So I did. Now to get them “home.” I always say that an Explorer Sport is like those teeny cars I used to see as a child at circuses. The doors would burst open and twenty clowns would tumble out. Anything fits in an Explorer I have said a thousand times. So in the Explorer the five trees went, yes, they did, and off I drove to the nursing home to deliver! Within days the gardener in attendance had put them all in place in the wide lawn strip to begin their lives within the view of many elderly folks living out their last days in that nursing home. It is nearly eight years since they were planted. My witnessing of the crape myrtle here in my town kindles the warm knowledge that several dear souls are down in Sonoma enjoying same, simply because of a moment of inspiration bestowed on a loving granddaughter who sought to make her Grandmother’s last home as beautiful as she had always been accustomed. The ripples of that love spill into the lives of others’ grandmothers today.

In honor of that sweet memory I was moved to capture the spirit of the benevolent crape myrtle to share with all of you.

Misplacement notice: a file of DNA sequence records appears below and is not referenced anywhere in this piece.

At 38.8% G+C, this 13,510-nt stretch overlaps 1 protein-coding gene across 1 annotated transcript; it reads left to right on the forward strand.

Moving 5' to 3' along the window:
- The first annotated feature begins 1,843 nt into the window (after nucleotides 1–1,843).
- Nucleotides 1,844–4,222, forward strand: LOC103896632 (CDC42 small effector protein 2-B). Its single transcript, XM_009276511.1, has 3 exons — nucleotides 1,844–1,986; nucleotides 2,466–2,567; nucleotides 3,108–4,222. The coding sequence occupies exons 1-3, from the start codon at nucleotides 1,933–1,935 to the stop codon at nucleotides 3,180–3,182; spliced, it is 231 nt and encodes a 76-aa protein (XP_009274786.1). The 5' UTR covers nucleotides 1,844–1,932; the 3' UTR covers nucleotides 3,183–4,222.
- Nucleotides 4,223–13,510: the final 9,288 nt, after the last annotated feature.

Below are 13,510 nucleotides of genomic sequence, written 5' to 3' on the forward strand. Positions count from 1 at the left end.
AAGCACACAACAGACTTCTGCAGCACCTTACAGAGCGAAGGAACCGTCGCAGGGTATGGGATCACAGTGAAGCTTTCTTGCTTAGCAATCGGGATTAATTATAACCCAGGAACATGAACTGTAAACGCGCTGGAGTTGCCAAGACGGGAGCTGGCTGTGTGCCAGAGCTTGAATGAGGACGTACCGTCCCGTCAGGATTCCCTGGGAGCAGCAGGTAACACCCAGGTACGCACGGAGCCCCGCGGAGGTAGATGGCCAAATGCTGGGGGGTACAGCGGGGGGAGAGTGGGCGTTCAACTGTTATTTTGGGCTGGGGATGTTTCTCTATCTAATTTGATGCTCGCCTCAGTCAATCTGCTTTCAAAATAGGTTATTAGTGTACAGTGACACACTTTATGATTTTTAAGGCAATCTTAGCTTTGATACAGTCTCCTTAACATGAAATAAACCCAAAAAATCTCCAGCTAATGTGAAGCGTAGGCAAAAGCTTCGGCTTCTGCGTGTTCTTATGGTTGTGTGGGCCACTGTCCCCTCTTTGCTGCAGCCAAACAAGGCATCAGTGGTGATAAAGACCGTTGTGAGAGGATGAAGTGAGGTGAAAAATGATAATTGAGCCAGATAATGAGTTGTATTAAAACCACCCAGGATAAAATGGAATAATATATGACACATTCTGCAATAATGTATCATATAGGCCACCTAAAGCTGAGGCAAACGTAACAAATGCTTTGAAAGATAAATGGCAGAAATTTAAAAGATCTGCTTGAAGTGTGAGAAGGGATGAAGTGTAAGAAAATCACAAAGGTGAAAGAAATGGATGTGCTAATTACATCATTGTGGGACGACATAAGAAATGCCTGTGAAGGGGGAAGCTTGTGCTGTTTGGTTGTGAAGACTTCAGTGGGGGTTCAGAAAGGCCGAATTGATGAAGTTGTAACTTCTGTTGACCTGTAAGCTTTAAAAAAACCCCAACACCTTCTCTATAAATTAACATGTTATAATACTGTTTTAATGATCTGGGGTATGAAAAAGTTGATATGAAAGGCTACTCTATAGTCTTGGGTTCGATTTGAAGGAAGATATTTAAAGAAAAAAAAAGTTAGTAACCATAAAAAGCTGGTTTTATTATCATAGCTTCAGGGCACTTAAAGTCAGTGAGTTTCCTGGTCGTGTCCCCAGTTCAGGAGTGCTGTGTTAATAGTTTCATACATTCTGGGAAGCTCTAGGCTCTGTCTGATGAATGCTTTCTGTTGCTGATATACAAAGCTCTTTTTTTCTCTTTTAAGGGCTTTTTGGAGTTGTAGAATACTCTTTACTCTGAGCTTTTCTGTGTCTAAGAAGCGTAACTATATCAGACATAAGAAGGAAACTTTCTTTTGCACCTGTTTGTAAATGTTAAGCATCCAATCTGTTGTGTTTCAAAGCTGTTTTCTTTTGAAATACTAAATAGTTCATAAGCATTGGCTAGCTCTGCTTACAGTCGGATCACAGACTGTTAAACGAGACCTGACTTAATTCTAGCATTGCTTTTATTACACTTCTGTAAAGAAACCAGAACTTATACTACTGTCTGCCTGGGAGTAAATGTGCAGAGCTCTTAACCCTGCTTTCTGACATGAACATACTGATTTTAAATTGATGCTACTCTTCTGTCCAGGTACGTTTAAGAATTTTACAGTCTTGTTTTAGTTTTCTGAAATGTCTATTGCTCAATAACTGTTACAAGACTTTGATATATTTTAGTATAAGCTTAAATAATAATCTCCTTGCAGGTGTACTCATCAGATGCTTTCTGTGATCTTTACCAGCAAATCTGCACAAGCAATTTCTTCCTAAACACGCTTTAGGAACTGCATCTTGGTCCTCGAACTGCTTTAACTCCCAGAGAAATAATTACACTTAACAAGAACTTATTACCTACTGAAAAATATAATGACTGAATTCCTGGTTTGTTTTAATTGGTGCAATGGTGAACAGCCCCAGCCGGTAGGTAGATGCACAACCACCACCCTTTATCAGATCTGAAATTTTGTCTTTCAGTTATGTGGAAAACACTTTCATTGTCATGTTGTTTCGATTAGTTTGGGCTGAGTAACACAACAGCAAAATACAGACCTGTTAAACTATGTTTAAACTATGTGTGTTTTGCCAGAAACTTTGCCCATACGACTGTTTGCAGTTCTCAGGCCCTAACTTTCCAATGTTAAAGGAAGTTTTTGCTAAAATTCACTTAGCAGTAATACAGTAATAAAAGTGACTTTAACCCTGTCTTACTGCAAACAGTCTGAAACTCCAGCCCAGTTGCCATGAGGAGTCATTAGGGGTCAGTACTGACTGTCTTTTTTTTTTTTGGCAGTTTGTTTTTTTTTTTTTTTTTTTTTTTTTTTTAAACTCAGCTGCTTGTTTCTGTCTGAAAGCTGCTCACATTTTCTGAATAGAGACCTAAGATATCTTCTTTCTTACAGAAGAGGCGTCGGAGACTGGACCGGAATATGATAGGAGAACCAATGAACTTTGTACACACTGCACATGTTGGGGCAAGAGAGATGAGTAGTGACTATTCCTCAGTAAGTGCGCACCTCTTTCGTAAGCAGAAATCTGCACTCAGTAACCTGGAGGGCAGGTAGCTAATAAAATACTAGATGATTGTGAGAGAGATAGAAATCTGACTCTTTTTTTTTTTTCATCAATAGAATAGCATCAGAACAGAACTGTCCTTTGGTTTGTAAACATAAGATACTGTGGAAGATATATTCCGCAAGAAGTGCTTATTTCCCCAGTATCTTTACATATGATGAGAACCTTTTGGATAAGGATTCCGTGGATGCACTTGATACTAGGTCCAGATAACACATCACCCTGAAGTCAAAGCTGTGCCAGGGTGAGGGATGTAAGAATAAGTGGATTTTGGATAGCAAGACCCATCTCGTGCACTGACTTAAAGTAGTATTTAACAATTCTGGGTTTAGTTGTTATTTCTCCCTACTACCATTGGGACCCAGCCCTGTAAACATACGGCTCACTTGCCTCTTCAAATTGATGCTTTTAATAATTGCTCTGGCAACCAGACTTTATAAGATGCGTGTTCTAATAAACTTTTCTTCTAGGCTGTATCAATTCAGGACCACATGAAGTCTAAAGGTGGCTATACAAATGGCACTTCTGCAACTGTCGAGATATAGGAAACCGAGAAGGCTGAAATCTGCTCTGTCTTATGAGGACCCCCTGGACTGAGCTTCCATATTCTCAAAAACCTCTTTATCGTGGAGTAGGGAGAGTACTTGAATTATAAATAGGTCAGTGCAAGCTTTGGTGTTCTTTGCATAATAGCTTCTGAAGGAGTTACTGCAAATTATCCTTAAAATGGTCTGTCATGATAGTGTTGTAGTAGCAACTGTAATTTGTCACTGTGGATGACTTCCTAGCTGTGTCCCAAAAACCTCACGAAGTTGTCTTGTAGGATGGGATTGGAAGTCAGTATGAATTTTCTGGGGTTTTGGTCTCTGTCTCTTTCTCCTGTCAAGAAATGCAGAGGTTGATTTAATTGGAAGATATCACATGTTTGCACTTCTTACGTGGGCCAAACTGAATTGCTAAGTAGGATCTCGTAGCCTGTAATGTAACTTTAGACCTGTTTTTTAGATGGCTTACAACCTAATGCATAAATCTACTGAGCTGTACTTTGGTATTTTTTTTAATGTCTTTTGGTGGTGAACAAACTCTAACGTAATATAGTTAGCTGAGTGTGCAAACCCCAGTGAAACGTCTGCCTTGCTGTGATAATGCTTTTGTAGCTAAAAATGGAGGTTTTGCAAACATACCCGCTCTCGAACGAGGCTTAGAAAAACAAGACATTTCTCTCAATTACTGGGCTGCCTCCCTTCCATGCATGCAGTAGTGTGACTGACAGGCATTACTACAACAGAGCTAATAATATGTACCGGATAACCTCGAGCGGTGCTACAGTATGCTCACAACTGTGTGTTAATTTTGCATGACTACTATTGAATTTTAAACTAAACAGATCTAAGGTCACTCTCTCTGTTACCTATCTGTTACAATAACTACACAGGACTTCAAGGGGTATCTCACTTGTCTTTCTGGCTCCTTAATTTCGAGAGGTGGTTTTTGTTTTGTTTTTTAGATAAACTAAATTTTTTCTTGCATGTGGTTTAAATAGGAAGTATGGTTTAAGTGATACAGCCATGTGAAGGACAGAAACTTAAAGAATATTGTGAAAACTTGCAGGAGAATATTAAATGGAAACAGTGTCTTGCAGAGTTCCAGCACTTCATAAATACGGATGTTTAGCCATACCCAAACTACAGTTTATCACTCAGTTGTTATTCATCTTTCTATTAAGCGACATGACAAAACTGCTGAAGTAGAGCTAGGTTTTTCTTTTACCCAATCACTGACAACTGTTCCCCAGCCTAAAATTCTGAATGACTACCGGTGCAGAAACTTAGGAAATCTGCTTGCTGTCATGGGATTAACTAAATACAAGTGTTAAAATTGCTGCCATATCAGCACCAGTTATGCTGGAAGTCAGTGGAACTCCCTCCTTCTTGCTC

crepe myrtle

crepe myrtle

crepe myrtle

crepe myrtle
crepe myrtle

I was touched that this last one is sporting its next incarnation: berries. I love that as a metaphor, don’t you? Life goes on in its new form.

crepe myrtle

And so it continues, this spirit of benevolence with which we are all blessed, should we merely turn our attention inward and listen to the whisperings of our open gentle hearts. Oh, my dears, how the world needs you and your own inspirations. Listen and dare to act.

With love and garden blessings,
Kathryn xoxoox

35 Responses to “The Gifts of Crape Myrtle”

  1. Dear Kathryn,
    This shrub is so beautiful – we can’t grow it here because of cold winters, however its beauty makes some people to try it. Seeds are popular on auction website. I was one of them ๐Ÿ™‚ No success. On gardening forum some other people were asking questions about it.
    Your story about nursery house touched me so much – what a good thing to do.

  2. A very sweet, touching story. Thank you for sharing.